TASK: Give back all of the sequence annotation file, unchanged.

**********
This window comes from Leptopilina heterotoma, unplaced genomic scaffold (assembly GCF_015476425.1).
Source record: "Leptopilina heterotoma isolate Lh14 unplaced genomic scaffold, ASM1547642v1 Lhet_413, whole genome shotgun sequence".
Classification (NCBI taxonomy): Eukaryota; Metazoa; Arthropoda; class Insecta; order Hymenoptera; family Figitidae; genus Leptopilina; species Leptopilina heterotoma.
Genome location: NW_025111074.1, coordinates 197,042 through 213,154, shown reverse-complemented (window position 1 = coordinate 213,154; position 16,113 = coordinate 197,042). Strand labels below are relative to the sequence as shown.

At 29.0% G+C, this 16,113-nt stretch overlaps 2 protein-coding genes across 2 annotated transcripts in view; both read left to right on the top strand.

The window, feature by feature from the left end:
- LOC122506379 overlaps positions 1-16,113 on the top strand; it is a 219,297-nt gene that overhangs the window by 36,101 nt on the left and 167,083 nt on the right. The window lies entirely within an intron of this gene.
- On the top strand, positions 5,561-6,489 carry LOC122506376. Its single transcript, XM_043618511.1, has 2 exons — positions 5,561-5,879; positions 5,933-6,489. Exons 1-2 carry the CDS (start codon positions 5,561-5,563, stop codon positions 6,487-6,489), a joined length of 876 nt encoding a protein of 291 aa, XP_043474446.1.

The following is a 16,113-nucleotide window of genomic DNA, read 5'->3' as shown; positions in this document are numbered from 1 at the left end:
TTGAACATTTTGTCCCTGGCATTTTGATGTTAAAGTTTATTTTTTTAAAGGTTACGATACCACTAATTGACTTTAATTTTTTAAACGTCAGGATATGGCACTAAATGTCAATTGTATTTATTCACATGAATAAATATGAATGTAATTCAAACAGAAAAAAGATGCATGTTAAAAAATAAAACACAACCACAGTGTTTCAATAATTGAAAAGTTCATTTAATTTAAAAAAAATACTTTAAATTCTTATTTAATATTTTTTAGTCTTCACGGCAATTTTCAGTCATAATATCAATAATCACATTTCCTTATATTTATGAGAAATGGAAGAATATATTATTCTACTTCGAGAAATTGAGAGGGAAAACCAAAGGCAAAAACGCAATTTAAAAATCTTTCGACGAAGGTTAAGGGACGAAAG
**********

This window comes from Leptopilina heterotoma, unplaced genomic scaffold (assembly GCF_015476425.1).
Source record: "Leptopilina heterotoma isolate Lh14 unplaced genomic scaffold, ASM1547642v1 Lhet_413, whole genome shotgun sequence".
Classification (NCBI taxonomy): Eukaryota; Metazoa; Arthropoda; class Insecta; order Hymenoptera; family Figitidae; genus Leptopilina; species Leptopilina heterotoma.
Genome location: NW_025111074.1, coordinates 197,042 through 213,154, shown reverse-complemented (window position 1 = coordinate 213,154; position 16,113 = coordinate 197,042). Strand labels below are relative to the sequence as shown.

At 29.0% G+C, this 16,113-nt stretch overlaps 2 protein-coding genes across 2 annotated transcripts in view; both read left to right on the top strand.

The window, feature by feature from the left end:
- LOC122506379 overlaps positions 1-16,113 on the top strand; it is a 219,297-nt gene that overhangs the window by 36,101 nt on the left and 167,083 nt on the right. The window lies entirely within an intron of this gene.
- On the top strand, positions 5,561-6,489 carry LOC122506376. Its single transcript, XM_043618511.1, has 2 exons — positions 5,561-5,879; positions 5,933-6,489. Exons 1-2 carry the CDS (start codon positions 5,561-5,563, stop codon positions 6,487-6,489), a joined length of 876 nt encoding a protein of 291 aa, XP_043474446.1.

The following is a 16,113-nucleotide window of genomic DNA, read 5'->3' as shown; positions in this document are numbered from 1 at the left end:
TTGAACATTTTGTCCCTGGCATTTTGATGTTAAAGTTTATTTTTTTAAAGGTTACGATACCACTAATTGACTTTAATTTTTTAAACGTCAGGATATGGCACTAAATGTCAATTGTATTTATTCACATGAATAAATATGAATGTAATTCAAACAGAAAAAAGATGCATGTTAAAAAATAAAACACAACCACAGTGTTTCAATAATTGAAAAGTTCATTTAATTTAAAAAAAATACTTTAAATTCTTATTTAATATTTTTTAGTCTTCACGGCAATTTTCAGTCATAATATCAATAATCACATTTCCTTATATTTATGAGAAATGGAAGAATATATTATTCTACTTCGAGAAATTGAGAGGGAAAACCAAAGGCAAAAACGCAATTTAAAAATCTTTCGACGAAGGTTAAGGGACGAAAG